The Way It Is

The Way It Is
There’s a thread you follow. It goes among
Things that change but it doesn’t change.
People wonder about what you are pursuing.
You have to explain about the thread.
But it is hard for others to see.
While you hold it you can’t get lost.
Tragedies happen; people get hurt
Or die; and you suffer and get old.
Nothing you do can stop time’s unfolding.
You don’t ever let go of the thread.
-William Stafford

Mindfulness means non-judgmental attention to the moment to moment flow of our life. For me that’s the “thread” the poet is referring to. When we are able to be present to that ever present moment unfolding before us with curiosity rather than condemnation or judgment, we can attend to and feel more connected to the situations of our life, even when “tragedies happen; people get hurt.”

The practice of mindfulness then, is an inner discipline focused on cultivating attention in order to meet the situations and stresses we face in caring for ourselves and others.

I like to say, life is out to get us. Life is beyond our ability to control it. It flows and changes moment to moment, therefore there is no solid ground, no certain foothold for us to stand on. Life therefore has a way of breaking open the rigid positions, thoughts and notions we hold in our mind and heart. Given that life is constantly changing, it is natural that we will experience unwanted and uncomfortable emotions like anger or fear in the face of it’s flow and flux. Though these emotions can make us uncomfortable, they, like all emotions are a natural part of being human, and as such, will visit us from time to time. So we must consider how we treat them when they do. Although life is not going to go according to our plan, we can choose curiosity and receptivity in relationship to what occurs. Mindfulness is also a discipline because we are hard wired biologically to employ a “fight, flight, fold or freeze” reaction in the face of a real or perceived threat. And while these reactions are helpful to us to survive real threats they are not useful reactions when situations don’t go our way. Actually, they can cause more emotional and physical distress. It seems to me that, given the fact that everything changes, we must ask ourselves the questions: how do we find freedom given the fundamental ambiguity of life? How do we can transcend fearful reactions to life stresses in a more constructive healing way?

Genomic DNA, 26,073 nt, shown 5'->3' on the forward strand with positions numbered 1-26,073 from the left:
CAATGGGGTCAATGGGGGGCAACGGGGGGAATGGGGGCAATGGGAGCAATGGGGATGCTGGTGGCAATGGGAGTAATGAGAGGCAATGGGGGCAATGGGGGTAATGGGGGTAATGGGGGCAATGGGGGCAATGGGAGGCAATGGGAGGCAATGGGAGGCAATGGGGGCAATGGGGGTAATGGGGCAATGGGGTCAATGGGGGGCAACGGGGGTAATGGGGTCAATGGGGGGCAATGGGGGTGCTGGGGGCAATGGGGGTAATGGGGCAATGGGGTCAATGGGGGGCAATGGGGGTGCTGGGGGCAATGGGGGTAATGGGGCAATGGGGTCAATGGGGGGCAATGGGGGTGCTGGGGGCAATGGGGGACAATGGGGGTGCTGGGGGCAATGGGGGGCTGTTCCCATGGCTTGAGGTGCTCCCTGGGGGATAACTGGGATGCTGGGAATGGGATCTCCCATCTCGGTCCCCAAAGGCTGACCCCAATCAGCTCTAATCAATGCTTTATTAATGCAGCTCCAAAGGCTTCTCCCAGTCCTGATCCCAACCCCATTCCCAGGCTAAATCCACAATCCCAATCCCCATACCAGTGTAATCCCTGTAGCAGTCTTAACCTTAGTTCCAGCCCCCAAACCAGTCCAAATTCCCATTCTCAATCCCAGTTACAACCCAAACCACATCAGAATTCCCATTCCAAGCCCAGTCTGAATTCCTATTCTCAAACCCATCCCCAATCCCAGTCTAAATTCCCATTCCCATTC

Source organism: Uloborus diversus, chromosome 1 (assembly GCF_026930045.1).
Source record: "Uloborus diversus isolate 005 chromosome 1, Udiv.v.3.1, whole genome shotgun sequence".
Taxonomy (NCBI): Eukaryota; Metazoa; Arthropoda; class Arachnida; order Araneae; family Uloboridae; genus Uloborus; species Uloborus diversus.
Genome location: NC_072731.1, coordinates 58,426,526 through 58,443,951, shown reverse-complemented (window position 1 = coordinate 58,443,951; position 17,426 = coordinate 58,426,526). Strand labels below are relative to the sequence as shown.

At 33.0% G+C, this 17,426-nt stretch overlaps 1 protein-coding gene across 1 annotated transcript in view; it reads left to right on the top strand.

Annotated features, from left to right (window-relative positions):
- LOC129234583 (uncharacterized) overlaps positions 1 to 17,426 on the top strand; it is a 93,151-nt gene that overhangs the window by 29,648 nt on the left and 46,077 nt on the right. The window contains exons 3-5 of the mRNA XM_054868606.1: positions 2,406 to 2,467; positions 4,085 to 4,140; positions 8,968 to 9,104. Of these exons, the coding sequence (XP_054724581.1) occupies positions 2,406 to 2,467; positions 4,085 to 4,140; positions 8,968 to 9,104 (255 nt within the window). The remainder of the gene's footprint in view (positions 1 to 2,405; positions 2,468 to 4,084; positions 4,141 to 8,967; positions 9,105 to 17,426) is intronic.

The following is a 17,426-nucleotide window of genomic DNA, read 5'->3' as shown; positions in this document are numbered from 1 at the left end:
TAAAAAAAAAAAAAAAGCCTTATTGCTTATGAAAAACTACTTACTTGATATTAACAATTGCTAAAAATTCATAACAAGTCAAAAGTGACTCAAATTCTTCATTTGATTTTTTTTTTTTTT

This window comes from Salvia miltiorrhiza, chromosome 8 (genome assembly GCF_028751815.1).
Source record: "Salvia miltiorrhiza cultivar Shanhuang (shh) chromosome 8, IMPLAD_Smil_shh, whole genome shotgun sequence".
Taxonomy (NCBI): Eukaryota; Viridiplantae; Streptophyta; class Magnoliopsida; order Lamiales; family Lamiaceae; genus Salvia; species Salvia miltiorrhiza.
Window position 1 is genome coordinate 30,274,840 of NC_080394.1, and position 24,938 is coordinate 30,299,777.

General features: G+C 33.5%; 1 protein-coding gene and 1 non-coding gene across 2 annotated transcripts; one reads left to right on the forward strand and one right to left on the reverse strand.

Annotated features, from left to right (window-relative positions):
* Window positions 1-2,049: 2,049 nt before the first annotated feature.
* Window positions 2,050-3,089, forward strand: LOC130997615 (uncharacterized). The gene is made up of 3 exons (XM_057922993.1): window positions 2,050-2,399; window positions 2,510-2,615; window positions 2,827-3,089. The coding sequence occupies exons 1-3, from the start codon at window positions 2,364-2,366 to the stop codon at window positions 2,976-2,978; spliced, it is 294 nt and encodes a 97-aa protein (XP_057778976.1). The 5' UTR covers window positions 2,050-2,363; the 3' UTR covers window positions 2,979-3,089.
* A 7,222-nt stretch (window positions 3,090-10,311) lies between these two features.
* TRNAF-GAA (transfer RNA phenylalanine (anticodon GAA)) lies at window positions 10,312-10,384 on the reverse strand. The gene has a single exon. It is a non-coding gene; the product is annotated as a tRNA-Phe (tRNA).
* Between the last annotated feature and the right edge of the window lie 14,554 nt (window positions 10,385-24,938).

Here is where practicing mindful attention can help because it is about being with an experience rather than the instinctual reactions of numbing out or trying to “kill off” the fears or anxieties. This attempt is about turning away from life as it is, hoping to have the life we wish for. As the television therapist Dr. Phil likes to say: “how’s that working out for ya”? Again, we long for certainty when there is none. In times of stress, we long for imaginary solid ground. It is understandable; we all would like a sense of certainty, predictability and security. One war correspondent in an interview described this as “the moral ambiguity of human existence”.  Although we all know on some level that this is true, the essential cause of our stress and suffering is our resistance to the fact of the groundlessness of life and that whenever we turn away from this fact, whenever we resist change in accord with our life, we suffer.

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